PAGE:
Effects of plant secondary compounds (i.e., phenolics) on tadpoles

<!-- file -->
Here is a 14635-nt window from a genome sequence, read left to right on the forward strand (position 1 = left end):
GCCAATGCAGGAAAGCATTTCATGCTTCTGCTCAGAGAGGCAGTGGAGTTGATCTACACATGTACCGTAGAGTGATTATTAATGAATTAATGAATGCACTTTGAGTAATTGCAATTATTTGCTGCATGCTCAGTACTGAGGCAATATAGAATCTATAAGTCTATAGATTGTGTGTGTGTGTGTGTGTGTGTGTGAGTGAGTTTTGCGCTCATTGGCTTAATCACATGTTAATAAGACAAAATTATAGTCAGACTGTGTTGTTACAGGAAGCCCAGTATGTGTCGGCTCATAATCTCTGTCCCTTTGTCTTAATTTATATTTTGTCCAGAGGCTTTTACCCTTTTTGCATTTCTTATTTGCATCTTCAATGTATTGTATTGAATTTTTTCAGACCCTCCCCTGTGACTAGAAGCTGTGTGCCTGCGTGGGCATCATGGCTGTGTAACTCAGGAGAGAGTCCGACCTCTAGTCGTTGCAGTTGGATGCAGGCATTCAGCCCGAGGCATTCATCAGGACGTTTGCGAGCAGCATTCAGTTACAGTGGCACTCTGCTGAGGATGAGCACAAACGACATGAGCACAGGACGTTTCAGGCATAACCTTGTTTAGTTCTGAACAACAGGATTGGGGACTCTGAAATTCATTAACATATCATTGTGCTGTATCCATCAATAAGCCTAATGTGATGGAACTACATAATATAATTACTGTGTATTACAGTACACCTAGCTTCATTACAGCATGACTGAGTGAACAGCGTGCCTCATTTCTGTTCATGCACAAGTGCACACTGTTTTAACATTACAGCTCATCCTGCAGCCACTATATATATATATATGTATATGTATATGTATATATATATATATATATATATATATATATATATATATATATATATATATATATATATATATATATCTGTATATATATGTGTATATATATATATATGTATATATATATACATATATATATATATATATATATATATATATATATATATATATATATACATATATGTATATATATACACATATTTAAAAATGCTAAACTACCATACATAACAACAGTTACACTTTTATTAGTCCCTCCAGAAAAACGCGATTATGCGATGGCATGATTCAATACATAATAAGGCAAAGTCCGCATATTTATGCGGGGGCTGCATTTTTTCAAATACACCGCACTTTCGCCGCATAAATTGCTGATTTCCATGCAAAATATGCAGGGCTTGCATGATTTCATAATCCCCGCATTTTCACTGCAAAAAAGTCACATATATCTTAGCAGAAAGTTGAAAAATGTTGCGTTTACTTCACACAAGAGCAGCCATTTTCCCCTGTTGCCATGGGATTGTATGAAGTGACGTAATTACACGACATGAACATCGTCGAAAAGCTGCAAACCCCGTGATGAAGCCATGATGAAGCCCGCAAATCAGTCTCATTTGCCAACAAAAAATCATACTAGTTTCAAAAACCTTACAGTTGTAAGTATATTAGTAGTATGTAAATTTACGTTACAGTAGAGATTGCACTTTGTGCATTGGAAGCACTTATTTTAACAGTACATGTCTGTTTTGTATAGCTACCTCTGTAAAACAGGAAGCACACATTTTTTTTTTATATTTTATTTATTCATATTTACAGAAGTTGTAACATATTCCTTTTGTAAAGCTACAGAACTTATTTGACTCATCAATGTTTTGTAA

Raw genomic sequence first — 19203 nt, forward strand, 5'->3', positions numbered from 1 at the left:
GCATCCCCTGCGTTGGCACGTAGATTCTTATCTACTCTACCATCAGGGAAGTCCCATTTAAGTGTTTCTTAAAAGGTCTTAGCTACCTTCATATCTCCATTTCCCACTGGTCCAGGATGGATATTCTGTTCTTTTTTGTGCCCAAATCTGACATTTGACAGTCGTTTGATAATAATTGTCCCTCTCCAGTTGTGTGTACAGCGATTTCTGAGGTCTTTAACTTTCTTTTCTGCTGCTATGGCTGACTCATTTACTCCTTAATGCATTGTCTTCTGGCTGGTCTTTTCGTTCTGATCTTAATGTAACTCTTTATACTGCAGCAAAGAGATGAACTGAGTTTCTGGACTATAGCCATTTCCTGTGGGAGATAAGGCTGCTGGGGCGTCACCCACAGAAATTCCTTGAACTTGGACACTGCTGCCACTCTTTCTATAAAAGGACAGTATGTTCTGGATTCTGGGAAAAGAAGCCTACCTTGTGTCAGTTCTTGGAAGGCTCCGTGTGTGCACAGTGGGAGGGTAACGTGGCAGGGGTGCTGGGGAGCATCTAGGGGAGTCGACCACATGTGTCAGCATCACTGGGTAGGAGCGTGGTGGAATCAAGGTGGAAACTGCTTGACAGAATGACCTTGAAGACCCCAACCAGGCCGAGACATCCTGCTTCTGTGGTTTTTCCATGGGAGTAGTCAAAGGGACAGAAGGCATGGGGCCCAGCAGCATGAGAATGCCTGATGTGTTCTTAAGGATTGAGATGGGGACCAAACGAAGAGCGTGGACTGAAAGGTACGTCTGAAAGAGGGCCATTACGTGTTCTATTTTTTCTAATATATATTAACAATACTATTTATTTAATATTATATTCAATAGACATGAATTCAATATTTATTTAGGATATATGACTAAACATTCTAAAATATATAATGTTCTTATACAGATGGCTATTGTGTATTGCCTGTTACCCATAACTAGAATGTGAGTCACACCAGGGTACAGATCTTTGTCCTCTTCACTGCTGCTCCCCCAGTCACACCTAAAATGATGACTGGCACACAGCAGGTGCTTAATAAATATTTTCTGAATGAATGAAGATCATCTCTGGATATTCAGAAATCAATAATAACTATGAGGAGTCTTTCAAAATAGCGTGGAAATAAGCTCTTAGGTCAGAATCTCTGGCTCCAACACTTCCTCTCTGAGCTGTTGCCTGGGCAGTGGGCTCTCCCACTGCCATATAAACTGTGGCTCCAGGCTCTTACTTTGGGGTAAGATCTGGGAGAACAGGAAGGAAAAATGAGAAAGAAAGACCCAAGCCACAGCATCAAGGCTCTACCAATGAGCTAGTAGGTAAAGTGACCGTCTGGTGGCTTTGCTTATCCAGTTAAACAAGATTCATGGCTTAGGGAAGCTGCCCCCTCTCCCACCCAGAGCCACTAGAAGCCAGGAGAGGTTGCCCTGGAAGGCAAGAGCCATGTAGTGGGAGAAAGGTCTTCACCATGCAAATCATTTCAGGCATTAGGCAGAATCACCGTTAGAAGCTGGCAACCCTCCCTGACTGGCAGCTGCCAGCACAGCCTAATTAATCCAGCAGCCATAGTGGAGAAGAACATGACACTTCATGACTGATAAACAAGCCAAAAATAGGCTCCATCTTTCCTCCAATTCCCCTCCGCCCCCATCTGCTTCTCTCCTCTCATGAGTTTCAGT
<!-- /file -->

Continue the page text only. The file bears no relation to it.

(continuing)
In addition to nutrients, leaf litter contains secondary compounds that can influence larval amphibian performance (i.e., growth, development, survival), with effects depending on the species of source plant, the dissolved concentration, and amphibian investigated (Maerz et al. 2005, Earl et al. 2012, Martin and Blossey 2013, Stephens et al. 2013, Stoler and Relyea 2013b, Earl and Semlitsch 2015). An abundant type of secondary compound are polyphenolics, which includes a variety of chemicals including tannins, saponins, and lignin, an important structural chemical in plant cell walls. Previous studies have found negative effects of polyphenolic compounds on larval amphibian growth, development, and survival (Maerz et al. 2005, Brown et al. 2006, Stephens et al. 2013, Earl et al. 2012). However, other studies have found no effects of polyphenolics on survival and development (Maerz et al. 2005, Earl and Semlitsch 2015) or weak positive effects on larval growth (Martin and Blossey 2013, Earl and Semlitsch 2015). In the present study, the path analysis detected negative direct effects of polyphenolics concentration on growth of both tadpole species in the high-light treatment, but there was no apparent effect of phenolics in the low-light treatment. Thus, the observation by Stephens et al. (2013) that polyphenolics did not alter wood frog growth missed an element of complexity, as all of their mesocosms had lids similar to the high-light treatments in this study. One possible explanation of this context dependency is that high intensity light degrades the polyphenolics over time, reducing direct toxicity (Scully et al. 2004). However, polyphenolics indirectly influenced growth at high light for American toads via negative effects on algal production (i.e., chl. a). Previous studies have shown that leaf-derived polyphenolics can limit periphyton growth (Stephens et al. 2013); however, the mechanism remains uncertain. Polyphenolics might be directly toxic to the algae, fungi, and/or bacteria that comprise periphyton (Herrera-Silveira and Ramirez-Ramirez 1996, Ervin and Wetzel 2003, Maerz et al. 2005). Our path analysis indicated that litter-derived phenolics had stronger effects on the autotrophic component of biofilm (chl. a) than on the remaining heterotrophic component, at least at high light (Fig. 3). These results suggest that any toxic effects might have been greater for algae than for bacteria and fungi, or perhaps that bacteria and algae each respond differently to different phenolic compounds (Bakowska et al. 2003, Scully et al. 2004). Alternatively, darkening of the water by polyphenolics might have reduced light availability to algae, thereby reducing primary production (Bledsoe et al. 2004).